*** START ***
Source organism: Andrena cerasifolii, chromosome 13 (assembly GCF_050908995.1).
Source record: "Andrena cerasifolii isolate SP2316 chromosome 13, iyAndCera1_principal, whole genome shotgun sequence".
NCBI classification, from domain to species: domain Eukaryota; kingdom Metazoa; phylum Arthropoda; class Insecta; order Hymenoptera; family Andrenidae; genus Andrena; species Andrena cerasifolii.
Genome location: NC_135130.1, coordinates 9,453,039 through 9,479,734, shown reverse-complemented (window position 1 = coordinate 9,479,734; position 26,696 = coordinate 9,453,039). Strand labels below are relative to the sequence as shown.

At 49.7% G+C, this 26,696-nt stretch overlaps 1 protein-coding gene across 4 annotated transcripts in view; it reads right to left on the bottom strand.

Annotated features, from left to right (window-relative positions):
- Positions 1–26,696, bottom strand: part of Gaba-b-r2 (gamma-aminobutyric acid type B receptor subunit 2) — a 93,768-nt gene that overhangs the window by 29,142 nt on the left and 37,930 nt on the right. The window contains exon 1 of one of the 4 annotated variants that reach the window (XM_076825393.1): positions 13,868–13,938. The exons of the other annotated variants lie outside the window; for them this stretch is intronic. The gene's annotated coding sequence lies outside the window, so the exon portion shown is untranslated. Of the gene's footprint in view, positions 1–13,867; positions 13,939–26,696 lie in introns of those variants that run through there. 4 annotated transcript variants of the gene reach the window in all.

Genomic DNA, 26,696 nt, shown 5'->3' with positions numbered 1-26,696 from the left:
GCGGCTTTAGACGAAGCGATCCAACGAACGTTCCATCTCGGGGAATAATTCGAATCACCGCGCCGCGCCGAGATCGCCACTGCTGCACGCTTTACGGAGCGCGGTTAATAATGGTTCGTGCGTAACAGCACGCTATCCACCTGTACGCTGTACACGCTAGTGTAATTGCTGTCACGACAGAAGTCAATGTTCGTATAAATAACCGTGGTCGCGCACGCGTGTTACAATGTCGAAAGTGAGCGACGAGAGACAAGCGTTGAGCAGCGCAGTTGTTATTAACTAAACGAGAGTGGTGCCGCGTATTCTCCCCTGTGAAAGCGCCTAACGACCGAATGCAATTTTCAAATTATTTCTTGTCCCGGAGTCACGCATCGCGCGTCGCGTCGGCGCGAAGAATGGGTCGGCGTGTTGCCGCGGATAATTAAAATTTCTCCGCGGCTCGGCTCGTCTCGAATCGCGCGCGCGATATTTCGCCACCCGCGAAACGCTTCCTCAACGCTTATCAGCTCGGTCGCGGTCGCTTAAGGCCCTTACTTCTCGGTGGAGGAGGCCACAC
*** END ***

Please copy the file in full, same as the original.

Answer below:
Source organism: Andrena cerasifolii, chromosome 13 (assembly GCF_050908995.1).
Source record: "Andrena cerasifolii isolate SP2316 chromosome 13, iyAndCera1_principal, whole genome shotgun sequence".
NCBI classification, from domain to species: domain Eukaryota; kingdom Metazoa; phylum Arthropoda; class Insecta; order Hymenoptera; family Andrenidae; genus Andrena; species Andrena cerasifolii.
Genome location: NC_135130.1, coordinates 9,453,039 through 9,479,734, shown reverse-complemented (window position 1 = coordinate 9,479,734; position 26,696 = coordinate 9,453,039). Strand labels below are relative to the sequence as shown.

At 49.7% G+C, this 26,696-nt stretch overlaps 1 protein-coding gene across 4 annotated transcripts in view; it reads right to left on the bottom strand.

Annotated features, from left to right (window-relative positions):
- Positions 1–26,696, bottom strand: part of Gaba-b-r2 (gamma-aminobutyric acid type B receptor subunit 2) — a 93,768-nt gene that overhangs the window by 29,142 nt on the left and 37,930 nt on the right. The window contains exon 1 of one of the 4 annotated variants that reach the window (XM_076825393.1): positions 13,868–13,938. The exons of the other annotated variants lie outside the window; for them this stretch is intronic. The gene's annotated coding sequence lies outside the window, so the exon portion shown is untranslated. Of the gene's footprint in view, positions 1–13,867; positions 13,939–26,696 lie in introns of those variants that run through there. 4 annotated transcript variants of the gene reach the window in all.

Genomic DNA, 26,696 nt, shown 5'->3' with positions numbered 1-26,696 from the left:
GCGGCTTTAGACGAAGCGATCCAACGAACGTTCCATCTCGGGGAATAATTCGAATCACCGCGCCGCGCCGAGATCGCCACTGCTGCACGCTTTACGGAGCGCGGTTAATAATGGTTCGTGCGTAACAGCACGCTATCCACCTGTACGCTGTACACGCTAGTGTAATTGCTGTCACGACAGAAGTCAATGTTCGTATAAATAACCGTGGTCGCGCACGCGTGTTACAATGTCGAAAGTGAGCGACGAGAGACAAGCGTTGAGCAGCGCAGTTGTTATTAACTAAACGAGAGTGGTGCCGCGTATTCTCCCCTGTGAAAGCGCCTAACGACCGAATGCAATTTTCAAATTATTTCTTGTCCCGGAGTCACGCATCGCGCGTCGCGTCGGCGCGAAGAATGGGTCGGCGTGTTGCCGCGGATAATTAAAATTTCTCCGCGGCTCGGCTCGTCTCGAATCGCGCGCGCGATATTTCGCCACCCGCGAAACGCTTCCTCAACGCTTATCAGCTCGGTCGCGGTCGCTTAAGGCCCTTACTTCTCGGTGGAGGAGGCCACAC